Friday, January 11, 2008

African Art and the Cirque du Soleil


Ceremonial mask from the Lower Zaire Region in the Congo, Vili-Yombe tribe, 19th-20th Century.
Wood, pigments and animal skin.
Collection of Cirque du Soleil.

Unexpectedly, on exploring the wonderful Museum of Fine Arts in Montreal, I came across a superb small exhibit of African art culled from the collection of the museum, with additions from other collections in Montreal, many of them from the Cirque de Soleil collection. While not an obvious connection, when you look at the sculptures, you can see how they had influenced the imagery that Cirque employs.

I love the Cirque de Soleil, I first saw one of their shows in NYC, years ago, and have vivid memories of it, and made a point of going to Saltimbanco while I was in Montreal. It is wonderful entertainment, with music, movement, incredible acrobatics with terrifying high wire acts and juggling, percussion artists. And beautiful visuals, including two male acrobats who use each other as props to do these amazing positions, erotic and beautiful at the same time. So to see the art that inspired much of the imagery in the show was great. I have enormous respect for Guy Laliberte, who founded Cirque and remains very involved in it. He started buying museum quality works about ten years ago, many from old historic collections, and the pieces are exquisitely beautiful. He loaned 36 objects from his collection to this installation with other objects from the Redpath Museum, which is affiliated with McGill University, and the balance from the Montreal Museum's own collection.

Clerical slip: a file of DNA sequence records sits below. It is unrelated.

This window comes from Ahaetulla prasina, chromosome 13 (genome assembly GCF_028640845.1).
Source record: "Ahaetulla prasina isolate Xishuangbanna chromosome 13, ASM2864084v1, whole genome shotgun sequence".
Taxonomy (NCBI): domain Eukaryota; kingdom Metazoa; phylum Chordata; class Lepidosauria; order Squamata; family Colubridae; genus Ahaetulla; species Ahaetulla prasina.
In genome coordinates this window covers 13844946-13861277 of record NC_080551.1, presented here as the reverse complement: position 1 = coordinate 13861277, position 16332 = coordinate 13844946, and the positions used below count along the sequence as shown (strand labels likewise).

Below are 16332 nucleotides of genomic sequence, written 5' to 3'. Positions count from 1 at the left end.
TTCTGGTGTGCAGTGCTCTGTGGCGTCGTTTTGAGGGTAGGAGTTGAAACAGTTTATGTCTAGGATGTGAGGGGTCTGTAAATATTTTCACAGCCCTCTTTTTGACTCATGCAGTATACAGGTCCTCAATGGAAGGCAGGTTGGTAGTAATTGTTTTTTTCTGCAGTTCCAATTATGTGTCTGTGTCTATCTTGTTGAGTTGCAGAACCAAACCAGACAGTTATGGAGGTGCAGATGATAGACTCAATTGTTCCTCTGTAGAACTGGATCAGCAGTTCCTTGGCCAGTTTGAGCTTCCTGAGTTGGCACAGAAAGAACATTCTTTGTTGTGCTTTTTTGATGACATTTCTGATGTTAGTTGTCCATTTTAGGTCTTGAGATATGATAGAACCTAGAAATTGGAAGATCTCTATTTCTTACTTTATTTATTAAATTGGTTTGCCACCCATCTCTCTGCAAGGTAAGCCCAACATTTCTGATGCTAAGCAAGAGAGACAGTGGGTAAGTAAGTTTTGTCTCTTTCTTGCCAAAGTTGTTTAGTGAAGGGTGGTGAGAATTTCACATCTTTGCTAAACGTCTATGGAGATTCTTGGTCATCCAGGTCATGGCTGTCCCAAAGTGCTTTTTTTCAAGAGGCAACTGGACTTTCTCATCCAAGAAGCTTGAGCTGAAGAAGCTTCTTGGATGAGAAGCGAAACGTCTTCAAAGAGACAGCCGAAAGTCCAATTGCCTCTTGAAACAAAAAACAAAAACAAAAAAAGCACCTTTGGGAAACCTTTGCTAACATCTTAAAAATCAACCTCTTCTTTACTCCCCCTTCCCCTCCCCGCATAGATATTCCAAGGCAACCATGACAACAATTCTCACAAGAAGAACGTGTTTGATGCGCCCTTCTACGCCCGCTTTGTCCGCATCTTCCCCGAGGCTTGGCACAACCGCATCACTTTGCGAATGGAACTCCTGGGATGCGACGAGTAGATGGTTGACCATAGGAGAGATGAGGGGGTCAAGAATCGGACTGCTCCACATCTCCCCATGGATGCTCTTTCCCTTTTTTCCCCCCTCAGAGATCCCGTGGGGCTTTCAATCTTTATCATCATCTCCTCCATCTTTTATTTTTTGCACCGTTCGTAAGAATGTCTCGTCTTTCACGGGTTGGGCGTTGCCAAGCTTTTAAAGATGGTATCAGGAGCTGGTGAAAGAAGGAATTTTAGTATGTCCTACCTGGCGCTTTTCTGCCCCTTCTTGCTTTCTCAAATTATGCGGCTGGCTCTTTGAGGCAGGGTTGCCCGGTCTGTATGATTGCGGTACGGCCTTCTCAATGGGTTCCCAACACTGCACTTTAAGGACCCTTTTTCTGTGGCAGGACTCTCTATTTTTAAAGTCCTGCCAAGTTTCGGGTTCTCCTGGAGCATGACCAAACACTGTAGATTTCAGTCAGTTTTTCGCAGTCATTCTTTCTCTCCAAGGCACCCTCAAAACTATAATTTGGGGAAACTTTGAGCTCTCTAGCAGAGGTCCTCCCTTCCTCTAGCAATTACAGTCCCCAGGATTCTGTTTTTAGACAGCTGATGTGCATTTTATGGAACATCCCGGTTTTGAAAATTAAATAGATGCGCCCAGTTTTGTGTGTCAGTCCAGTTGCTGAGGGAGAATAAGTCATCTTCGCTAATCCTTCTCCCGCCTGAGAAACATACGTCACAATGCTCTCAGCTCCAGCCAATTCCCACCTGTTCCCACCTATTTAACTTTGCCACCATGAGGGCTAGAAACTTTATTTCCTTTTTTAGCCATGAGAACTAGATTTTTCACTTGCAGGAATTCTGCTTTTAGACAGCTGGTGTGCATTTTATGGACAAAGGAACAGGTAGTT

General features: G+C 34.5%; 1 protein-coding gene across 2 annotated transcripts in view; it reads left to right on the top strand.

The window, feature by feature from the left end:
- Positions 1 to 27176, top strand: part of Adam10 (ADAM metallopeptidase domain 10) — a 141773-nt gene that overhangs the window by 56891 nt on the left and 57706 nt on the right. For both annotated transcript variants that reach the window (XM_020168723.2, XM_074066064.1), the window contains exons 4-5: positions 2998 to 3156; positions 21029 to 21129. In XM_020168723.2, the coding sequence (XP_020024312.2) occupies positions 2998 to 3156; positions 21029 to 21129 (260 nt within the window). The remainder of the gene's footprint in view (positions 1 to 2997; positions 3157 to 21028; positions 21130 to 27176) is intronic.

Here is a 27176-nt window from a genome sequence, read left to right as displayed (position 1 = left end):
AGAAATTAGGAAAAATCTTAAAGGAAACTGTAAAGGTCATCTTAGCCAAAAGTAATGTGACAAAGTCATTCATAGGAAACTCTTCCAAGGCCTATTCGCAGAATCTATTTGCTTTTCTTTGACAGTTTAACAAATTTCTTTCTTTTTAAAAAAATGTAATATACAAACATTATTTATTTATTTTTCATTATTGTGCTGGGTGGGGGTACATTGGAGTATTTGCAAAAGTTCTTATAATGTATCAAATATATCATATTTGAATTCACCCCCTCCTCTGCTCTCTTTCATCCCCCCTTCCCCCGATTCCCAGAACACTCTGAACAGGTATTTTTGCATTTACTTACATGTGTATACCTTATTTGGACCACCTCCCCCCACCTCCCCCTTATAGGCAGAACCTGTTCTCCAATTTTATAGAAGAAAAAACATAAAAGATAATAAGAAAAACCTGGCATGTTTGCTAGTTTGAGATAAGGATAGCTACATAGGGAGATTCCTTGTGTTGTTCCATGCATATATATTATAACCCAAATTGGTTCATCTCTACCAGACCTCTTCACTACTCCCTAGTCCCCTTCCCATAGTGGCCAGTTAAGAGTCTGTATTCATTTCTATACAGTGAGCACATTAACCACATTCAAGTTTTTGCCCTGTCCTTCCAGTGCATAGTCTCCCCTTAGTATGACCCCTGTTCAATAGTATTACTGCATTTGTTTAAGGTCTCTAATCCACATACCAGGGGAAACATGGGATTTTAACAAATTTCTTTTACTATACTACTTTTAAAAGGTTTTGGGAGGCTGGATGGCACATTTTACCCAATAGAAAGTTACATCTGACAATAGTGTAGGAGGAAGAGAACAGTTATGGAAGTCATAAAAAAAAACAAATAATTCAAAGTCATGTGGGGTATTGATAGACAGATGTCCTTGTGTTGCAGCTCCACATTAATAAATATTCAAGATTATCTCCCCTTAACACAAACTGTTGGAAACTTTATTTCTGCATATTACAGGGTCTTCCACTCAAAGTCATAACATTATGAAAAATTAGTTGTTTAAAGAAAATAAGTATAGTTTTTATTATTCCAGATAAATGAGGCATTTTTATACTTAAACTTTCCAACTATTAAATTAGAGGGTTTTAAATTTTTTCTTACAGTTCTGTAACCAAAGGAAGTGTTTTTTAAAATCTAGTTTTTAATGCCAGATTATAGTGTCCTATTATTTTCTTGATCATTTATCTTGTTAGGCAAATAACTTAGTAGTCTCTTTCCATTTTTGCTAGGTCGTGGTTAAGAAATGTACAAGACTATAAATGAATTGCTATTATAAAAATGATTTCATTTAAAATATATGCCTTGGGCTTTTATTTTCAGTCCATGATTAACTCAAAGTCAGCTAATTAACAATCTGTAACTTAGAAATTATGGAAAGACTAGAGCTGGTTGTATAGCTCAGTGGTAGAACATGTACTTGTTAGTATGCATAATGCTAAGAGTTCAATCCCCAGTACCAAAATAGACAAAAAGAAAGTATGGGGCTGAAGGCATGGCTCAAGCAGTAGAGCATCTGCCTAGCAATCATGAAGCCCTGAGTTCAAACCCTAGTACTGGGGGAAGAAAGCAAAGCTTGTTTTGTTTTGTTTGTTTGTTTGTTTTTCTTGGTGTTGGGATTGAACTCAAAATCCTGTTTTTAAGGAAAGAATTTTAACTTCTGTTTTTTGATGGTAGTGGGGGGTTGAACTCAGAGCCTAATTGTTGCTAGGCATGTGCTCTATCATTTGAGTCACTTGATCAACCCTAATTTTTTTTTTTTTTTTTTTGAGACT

Ceremonial mask, Mbuya, Congo, Tshikopa region, Wester Pende.
19-20th Century, Wood, pigment, and black cords.
Collection of Cirque du Soleil.





Dance Mask: Mwana Pwo
Southern Kasai region, the Congo, Chokwe tribe.
19th - 20th Century, Wood, vegetable fibres, pigments.
Montreal Museum of Fine Arts.

With these galleries of African Art, the Montreal Museum of Fine Arts adds depth to the experience of their museum, it is wonderful be able to see such a range of art, the people of Montreal are lucky to have this visual resource to go to. Visit their website for more information on this exhibition and the museum: www.mmfa.qc.ca


1 comment:

Lee said...

I generally like the African Arts very much. It is a treat for the eyes to be watched.